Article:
Nancy Stress Wingereid said that she opened the passenger's side door of the Ford immediately after the collision and pulled Wingereid out of the car. Her friend, Elise Spencer, confirmed that Eckaus was on the driver's side of the Ford. Spencer said that Eckaus got out of the driver's side of the Ford immediately after the accident, asking where the blood on his face was coming from.

Appellant Eckaus does not now argue that the jury's verdict finding him liable was erroneous or against the manifest weight of the evidence. Instead, he cites several errors which he claims denied him a fair trial. We will refer to additional testimony to the extent that it is necessary to resolve the issues raised by Eckaus, but we find no reversible error in the record.

First, Eckaus argues that it was error to deny a pretrial motion in limine to bar evidence that each defendant had been drinking in the hours before the accident. Because this evidence, which was ruled admissible, was the source of several of the other alleged errors, we will discuss it in some detail.

Wingereid, who was 18 at the time of the accident, and Eckaus, who was 19, had spent much of the afternoon of December 30, 1973, drinking beer. About 11:30 a.m. the two men drove to the Old Mill Tavern in David Eckaus' car. They were at the tavern off and on watching football games on television for at least 6 hours. Neither remembered the outcome of the games. Wingereid testified that he had at least five beers. Eckaus did not remember how much he had to drink, but testified that he was "partially intoxicated." About 7:30 p.m., they drove to a nearby game room to play pinball. There they met two friends who agreed to drive them to Wingereid's house to pick up the Ford. Eckaus' car could not be used because it was nearly out of gas.

When the defendants arrived at Wingereid's house, Wingereid went into the house for about 5 minutes. Eckaus got into the Ford. Wingereid testified that the car was parked in the driveway so that the passenger's side faced the house; Eckaus testified that the car was parked so that the driver's side faced the house. When Wingereid came out of the house he got into the Ford without walking around the car. He said he got in on the passenger's side; Eckaus said it was the driver's side. Eckaus testified that while waiting in the car for Wingereid to come out of the house, he did not have the Ford's key and did not start the car or turn on its heater. The Ford was driven from the Wingereid home to Milwaukee Avenue and the accident followed.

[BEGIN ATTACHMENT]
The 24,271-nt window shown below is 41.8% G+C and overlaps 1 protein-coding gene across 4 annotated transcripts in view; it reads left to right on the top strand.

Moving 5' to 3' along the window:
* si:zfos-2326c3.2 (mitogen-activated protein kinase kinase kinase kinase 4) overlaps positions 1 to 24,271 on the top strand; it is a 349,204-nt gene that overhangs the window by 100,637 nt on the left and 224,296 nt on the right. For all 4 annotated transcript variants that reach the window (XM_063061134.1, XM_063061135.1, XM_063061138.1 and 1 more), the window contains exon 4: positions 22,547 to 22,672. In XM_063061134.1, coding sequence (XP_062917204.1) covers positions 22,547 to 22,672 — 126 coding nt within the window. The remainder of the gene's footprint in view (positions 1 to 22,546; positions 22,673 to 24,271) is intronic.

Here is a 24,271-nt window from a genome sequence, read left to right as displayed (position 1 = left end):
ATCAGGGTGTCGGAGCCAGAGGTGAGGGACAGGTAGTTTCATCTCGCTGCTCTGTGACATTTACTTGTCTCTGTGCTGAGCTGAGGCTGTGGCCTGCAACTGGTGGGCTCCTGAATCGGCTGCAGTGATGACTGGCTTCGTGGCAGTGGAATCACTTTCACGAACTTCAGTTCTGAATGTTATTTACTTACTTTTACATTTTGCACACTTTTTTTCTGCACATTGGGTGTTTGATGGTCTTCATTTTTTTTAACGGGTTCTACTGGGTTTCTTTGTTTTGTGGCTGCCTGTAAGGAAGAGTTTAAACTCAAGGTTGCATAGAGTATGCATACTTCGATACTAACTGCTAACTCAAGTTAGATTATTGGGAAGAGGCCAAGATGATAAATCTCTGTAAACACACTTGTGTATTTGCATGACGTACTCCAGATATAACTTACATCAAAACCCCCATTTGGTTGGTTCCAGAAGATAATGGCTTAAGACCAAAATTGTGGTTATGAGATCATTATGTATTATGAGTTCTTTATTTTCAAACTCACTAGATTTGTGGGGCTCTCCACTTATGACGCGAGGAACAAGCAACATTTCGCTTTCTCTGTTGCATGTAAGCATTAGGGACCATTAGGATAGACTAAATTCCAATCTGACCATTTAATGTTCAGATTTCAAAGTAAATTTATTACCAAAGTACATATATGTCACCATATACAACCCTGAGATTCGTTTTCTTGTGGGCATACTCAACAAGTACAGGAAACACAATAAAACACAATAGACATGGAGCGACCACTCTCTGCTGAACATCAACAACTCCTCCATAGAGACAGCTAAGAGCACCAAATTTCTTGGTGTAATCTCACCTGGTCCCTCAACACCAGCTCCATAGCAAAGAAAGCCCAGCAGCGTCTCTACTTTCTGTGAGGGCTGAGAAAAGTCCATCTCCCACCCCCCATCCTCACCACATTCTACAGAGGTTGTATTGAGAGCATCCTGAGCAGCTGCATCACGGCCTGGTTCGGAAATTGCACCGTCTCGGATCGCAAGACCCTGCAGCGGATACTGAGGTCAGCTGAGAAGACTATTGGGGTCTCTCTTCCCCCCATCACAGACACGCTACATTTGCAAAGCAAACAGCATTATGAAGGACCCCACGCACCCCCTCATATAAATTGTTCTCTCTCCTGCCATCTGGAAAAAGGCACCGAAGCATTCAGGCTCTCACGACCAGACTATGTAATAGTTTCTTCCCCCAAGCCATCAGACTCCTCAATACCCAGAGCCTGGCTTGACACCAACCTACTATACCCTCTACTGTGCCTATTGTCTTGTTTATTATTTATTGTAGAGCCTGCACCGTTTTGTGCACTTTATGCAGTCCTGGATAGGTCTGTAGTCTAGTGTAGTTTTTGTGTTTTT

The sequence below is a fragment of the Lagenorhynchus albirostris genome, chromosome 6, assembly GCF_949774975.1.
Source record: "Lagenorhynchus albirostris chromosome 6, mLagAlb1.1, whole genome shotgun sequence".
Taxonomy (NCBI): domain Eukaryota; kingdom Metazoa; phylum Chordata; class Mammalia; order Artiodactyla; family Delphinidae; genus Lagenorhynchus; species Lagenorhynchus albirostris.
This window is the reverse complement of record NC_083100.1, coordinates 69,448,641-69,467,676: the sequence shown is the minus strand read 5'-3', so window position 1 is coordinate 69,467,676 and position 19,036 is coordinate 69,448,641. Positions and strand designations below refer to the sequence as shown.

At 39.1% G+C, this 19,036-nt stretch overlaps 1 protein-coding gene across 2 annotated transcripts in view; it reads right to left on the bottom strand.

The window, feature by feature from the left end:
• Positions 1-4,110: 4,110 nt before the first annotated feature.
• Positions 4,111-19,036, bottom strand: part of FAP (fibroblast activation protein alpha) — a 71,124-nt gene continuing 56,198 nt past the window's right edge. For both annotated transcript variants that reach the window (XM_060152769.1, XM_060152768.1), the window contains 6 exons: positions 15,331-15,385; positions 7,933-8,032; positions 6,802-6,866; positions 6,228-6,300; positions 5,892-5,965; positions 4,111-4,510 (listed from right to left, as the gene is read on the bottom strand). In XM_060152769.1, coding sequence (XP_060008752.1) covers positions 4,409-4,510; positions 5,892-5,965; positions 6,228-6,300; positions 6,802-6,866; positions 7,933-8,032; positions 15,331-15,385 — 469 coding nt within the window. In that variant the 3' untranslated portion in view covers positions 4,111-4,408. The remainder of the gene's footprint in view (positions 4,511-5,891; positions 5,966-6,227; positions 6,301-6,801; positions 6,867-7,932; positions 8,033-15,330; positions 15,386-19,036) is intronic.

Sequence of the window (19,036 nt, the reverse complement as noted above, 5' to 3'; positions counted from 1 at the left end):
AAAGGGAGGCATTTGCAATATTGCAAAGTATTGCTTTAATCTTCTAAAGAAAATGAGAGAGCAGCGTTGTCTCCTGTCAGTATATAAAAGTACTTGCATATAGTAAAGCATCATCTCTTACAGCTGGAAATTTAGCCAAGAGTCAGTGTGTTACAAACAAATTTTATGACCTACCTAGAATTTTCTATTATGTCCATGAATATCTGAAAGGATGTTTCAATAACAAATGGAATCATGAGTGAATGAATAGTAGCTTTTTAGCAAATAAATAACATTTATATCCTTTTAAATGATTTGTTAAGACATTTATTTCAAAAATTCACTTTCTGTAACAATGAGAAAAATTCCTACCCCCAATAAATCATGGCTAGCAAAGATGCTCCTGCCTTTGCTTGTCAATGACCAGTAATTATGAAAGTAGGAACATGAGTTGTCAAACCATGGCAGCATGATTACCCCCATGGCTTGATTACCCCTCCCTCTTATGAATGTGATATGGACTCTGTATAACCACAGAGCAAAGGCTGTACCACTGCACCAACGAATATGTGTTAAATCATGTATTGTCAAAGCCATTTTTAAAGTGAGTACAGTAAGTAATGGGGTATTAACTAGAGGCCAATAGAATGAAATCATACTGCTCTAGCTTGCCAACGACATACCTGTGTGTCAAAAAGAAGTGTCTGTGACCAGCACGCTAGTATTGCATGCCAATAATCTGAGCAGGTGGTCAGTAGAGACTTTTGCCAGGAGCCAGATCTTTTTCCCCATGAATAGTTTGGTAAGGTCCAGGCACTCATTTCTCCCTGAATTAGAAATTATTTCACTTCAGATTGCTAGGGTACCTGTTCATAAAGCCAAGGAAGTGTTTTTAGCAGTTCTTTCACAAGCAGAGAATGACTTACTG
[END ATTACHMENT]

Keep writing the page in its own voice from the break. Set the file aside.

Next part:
Scott Lindberg's deposition was read at trial. He said that the two men from the Ford were staggering when he saw them at the scene of the accident. Lindberg spoke with one of them, although he was unable to say if it was Wingereid or Eckaus. According to Lindberg, the man's breath was heavy with alcohol. Lindberg thought that the man was "kind of high." Trooper Stewart's accident report stated that there had been drinking involved in the accident but that there was no intoxication.

• 1-3 Drinking should affect the outcome of a case only to the extent that it impairs the drinker's faculties and so worsens his driving. Such results are common; but no arithmetic calculation from the drinks consumed can establish whether a particular person was impaired. (Kitten v. Stodden (1966), 76 Ill. App.2d 177, 181-82, 221 N.E.2d 511, 514.) Because the fact of drinking is highly prejudicial, a rule has developed that evidence of drinking is inadmissible unless more than mere drinking is shown. (Shore v. Turman (1965), 63 Ill. App.2d 315, 323, 210 N.E.2d 232, 235-36.) A plaintiff must bolster the probative value of the drinking with other evidence of the next step in the chain of causation, namely, actual impairment of physical or mental capabilities so as to diminish the defendant's ability to act with due care. (Shore v. Turman (1965), 63 Ill. App.2d 315, 322-23.) In short, intoxication.